The Fear of Commitment


What is it that causes us to fear committing? Teal Swan suggests it arises from the desire to be free as commitment is felt to be confining. This may have its roots in a child hood where we were made to grow up too quickly and were overwhelmed by expectations and control by our care givers. The only way we could be manage this was to seek freedom from this control, which may often have manifest as a freezing and denial of our feelings. As adults we have learnt not to feel and to freeze when confronted with any struggle. Seeing relationship or commitment as a source of entrapment we step back from committing. 

To overcome the fear of commitment Teal Swan gives nine points which point towards living with a greater self-awareness, care for ourselves and making a conscious choice now about how to act. 


Exploring commitment

Earlier this week a friend sent me a few videos by Teal Swan on relationship and fear of commitment. This was very apposite as we had dated some years back and both pulled back when we were at a point where it might have gone deeper! It’s been a while since I watched any of her talks and I really enjoyed hearing her perspective again on this. As I listened I recognised a dynamic of my own – the pulling away from fully committing to a thing out of the desire to be free. The desire to be free seems to be a good thing, but it can paradoxically lead to a feeling of not fully living my life as I hold back from fully entering into whatever it is that I am doing for fear it will overwhelm me. 

How this plays out for me showed up in my approach to writing essays at University. I used to hate the idea of having to write an essay plan before writing, preferring the freedom of being able to start writing and going where the ideas took me. Whilst this gave a sense of freedom from the constraint of having to create a plan it meant I never really had a clear structure to what I was writing and could actually loose the focus of my argument rather than clarify it. The same was true of exams, going straight in rather than spending some time writing out a plan before starting to answer the questions, with the result that I did not have a clear overview of how to use the time in the exam or clearly answer each question.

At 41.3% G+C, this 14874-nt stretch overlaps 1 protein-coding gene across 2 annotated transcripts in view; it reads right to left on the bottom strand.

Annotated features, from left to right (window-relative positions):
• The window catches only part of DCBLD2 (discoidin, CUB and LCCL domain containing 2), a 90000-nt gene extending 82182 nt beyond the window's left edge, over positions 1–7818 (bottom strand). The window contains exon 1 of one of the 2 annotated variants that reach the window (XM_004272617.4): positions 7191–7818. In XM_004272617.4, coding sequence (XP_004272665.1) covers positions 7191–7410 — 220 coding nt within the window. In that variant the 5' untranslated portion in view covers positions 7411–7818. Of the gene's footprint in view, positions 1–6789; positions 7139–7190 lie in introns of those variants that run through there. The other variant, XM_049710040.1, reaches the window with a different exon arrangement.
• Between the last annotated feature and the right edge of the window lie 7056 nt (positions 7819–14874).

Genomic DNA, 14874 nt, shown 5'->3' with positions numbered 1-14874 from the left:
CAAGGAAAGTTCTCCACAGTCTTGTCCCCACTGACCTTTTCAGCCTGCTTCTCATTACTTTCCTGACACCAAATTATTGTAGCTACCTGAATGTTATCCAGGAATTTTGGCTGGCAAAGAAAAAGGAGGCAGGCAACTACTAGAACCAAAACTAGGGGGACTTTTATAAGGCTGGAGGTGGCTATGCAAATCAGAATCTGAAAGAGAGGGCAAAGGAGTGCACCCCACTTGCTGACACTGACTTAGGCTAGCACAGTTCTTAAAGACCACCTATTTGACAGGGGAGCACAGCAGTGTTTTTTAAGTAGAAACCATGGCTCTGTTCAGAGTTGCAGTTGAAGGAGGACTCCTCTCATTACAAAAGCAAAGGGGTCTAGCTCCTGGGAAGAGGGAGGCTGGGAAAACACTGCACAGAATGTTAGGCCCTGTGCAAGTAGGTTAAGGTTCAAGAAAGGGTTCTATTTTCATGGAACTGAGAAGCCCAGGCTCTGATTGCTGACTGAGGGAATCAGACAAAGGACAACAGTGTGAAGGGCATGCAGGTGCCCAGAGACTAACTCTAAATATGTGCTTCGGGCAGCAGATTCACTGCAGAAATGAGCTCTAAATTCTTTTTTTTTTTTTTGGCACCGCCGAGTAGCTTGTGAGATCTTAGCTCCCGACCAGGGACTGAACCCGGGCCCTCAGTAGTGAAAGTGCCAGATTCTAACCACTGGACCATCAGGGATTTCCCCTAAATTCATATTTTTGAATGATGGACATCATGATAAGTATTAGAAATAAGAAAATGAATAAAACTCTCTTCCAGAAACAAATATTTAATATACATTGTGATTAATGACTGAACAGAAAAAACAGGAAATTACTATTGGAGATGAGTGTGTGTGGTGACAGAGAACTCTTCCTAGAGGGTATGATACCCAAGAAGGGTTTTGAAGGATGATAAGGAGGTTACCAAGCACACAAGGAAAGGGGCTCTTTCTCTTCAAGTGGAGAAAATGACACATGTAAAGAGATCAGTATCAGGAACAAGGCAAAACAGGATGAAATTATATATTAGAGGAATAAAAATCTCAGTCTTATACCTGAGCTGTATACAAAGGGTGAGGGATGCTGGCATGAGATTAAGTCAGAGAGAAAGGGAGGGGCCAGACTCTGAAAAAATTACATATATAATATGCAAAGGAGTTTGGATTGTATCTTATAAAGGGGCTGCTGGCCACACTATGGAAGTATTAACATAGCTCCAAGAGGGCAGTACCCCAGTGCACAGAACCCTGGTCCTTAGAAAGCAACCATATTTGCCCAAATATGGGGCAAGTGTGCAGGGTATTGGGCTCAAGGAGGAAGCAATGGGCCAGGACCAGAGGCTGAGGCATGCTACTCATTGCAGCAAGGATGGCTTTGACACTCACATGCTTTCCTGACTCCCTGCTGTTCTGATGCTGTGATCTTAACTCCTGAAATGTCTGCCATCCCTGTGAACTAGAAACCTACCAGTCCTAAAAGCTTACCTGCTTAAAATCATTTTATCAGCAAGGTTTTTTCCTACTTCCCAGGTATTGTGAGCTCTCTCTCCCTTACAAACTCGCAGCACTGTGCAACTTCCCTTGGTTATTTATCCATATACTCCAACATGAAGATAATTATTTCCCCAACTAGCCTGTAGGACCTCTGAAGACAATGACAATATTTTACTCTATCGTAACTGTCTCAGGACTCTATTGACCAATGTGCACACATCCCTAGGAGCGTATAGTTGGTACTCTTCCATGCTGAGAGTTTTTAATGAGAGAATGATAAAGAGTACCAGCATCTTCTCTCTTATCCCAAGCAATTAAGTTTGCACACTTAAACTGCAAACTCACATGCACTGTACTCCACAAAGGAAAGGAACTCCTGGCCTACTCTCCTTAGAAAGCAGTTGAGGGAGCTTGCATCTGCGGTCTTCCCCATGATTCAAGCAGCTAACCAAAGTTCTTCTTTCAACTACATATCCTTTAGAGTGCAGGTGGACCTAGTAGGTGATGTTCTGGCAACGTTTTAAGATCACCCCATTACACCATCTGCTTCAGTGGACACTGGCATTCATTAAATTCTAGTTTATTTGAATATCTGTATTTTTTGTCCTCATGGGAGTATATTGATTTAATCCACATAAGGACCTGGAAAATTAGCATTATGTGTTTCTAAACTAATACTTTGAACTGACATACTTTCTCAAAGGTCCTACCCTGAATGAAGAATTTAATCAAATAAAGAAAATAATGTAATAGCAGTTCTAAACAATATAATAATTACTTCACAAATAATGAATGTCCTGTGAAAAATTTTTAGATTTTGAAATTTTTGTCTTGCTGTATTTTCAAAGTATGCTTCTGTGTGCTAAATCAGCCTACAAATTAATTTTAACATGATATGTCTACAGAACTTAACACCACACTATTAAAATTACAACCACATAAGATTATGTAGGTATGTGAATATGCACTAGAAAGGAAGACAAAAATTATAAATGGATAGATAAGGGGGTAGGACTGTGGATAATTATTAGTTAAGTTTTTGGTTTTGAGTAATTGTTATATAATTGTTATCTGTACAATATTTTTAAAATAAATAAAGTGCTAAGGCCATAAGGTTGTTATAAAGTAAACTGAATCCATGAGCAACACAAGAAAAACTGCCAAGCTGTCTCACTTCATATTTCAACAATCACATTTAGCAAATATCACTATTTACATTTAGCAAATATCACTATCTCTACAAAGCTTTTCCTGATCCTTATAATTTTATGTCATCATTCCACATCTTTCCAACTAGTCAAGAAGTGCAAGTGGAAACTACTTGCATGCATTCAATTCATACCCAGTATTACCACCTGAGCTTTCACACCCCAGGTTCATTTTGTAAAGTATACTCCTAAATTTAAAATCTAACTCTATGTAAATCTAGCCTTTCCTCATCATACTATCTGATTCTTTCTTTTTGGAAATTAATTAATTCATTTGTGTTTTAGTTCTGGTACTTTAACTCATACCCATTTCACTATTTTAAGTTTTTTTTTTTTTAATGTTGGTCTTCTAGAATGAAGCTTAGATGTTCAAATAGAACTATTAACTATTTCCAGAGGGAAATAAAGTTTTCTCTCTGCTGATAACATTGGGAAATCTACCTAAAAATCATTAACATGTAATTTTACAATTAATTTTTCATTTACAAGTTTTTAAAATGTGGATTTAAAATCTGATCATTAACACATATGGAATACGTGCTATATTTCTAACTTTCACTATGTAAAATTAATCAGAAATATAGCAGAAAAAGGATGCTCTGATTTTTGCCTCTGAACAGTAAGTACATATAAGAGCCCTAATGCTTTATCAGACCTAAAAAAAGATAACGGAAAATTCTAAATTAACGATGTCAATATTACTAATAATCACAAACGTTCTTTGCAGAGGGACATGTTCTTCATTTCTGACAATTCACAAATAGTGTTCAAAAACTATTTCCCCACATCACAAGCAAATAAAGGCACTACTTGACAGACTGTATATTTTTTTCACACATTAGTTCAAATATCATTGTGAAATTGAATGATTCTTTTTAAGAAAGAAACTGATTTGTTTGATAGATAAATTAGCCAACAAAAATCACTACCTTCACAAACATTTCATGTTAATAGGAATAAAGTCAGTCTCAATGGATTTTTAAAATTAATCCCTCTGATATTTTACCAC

I was talking about this recently with a friend who in contrast used always to write an essay plan, and consistently got top marks as he was able to clarify his argument and know what it was he wanted to say. Interestingly, in his life now he is very good at focusing on his intentions, writing a plan for the year or for a task and seeing it through. 

This avoidance of wanting to plan now manifests in my work through resisting writing out a plan for the day or for a project and instead wanting to be spontaneous in how I work. The result is that I often come to the end of the day without having focused on my core objectives and only realise too late that I have not made time for the things that most needed doing that day (the lateness of this email being an example!), or come to the end of the end of the year only to see I have not moved forward with my plans or projects. 

A talk I listened to recently described how the military plan a mission, working back from the final objective, looking at each stage that needs to happen just before the following stage, until they are back to the present moment, with an outline of all the steps needed to get to the final objective. They then focus on the step needed right now that will take them in the direction of their objective, rather than having a vague idea of what it is they want to finally achieve and taking random actions to try and get there. My approach of wanting the freedom of spontaneity results instead in a lack of clear objectives as I make erratic moves forward with my plans, and often find myself a year latter still wishing for the same objective. 

An example is that I think “I want to write a book”, which has been an objective for the last few years, but then make no plans for how to go about this or set time aside each day to do it. Hoping it will somehow happen. It is like saying I want to go to Paris, but then not looking at a map or planning how to travel and instead heading out and walking in any direction, hoping I may get there. There’s a freedom in being able to walk where I like, but it doesn’t take me to my objective so in that sense my commitment is to aimless wandering rather than going to Paris – but I say I want to go to Paris, so there is a disconnect between what I am actually doing and what I say I want to do. If I decide that my objective is to walk anywhere and have an adventure not knowing where I am going then that is fine, but the problem is I am saying my objective is to get to Paris whilst doing nothing to make this possible.